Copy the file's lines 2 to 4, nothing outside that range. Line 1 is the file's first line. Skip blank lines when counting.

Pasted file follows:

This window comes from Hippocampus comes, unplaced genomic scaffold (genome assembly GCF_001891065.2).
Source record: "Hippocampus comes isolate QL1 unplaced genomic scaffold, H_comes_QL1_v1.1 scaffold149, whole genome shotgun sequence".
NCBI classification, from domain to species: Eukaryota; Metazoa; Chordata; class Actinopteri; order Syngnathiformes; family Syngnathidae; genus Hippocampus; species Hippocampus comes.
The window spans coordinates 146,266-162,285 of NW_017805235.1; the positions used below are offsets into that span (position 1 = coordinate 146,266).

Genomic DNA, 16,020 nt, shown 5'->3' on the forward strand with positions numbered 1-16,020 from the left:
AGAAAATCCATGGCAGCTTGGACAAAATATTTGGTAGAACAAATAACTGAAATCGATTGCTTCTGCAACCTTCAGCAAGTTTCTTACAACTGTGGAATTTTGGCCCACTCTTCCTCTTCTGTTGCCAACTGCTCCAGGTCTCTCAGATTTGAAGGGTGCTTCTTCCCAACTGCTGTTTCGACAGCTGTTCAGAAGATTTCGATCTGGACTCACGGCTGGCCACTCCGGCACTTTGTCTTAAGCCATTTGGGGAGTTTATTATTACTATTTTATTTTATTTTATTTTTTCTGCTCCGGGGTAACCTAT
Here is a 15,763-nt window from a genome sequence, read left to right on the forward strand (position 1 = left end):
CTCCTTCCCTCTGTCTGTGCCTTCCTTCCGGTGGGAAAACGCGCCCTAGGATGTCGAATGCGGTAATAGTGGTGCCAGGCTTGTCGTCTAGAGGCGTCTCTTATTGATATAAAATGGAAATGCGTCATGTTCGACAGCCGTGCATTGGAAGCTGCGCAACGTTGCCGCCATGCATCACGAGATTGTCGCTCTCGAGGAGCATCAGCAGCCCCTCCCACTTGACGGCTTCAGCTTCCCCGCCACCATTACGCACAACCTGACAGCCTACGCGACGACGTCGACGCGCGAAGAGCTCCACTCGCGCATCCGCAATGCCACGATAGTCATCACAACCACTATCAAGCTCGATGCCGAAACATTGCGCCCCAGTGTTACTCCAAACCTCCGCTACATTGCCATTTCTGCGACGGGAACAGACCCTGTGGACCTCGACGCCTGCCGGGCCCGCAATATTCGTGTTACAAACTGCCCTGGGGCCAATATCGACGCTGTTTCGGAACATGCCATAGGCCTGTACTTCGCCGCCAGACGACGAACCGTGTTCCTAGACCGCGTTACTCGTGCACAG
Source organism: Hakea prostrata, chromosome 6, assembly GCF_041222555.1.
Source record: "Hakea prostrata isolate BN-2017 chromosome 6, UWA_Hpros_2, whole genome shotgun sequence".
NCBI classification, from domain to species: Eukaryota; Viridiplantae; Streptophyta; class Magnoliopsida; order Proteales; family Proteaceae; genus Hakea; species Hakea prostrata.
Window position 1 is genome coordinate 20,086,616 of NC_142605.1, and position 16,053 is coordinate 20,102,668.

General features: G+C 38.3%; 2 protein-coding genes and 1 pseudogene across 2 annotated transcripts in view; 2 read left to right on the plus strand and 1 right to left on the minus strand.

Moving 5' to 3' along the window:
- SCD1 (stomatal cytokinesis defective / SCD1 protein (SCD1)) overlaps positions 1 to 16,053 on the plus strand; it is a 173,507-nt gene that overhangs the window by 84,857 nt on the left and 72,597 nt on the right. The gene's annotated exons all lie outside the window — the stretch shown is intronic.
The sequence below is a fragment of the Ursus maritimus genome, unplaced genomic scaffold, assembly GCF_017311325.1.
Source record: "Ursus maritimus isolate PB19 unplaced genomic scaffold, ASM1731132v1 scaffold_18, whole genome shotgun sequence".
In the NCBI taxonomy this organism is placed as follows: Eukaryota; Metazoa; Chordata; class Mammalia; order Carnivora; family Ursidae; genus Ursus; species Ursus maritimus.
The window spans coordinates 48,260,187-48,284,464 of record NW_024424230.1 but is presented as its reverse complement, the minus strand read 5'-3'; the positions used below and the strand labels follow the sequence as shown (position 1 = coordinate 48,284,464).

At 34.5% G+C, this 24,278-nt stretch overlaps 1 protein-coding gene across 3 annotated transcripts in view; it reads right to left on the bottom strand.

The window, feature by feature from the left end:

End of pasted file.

Source record: "Hippocampus comes isolate QL1 unplaced genomic scaffold, H_comes_QL1_v1.1 scaffold149, whole genome shotgun sequence".
NCBI classification, from domain to species: Eukaryota; Metazoa; Chordata; class Actinopteri; order Syngnathiformes; family Syngnathidae; genus Hippocampus; species Hippocampus comes.
The window spans coordinates 146,266-162,285 of NW_017805235.1; the positions used below are offsets into that span (position 1 = coordinate 146,266).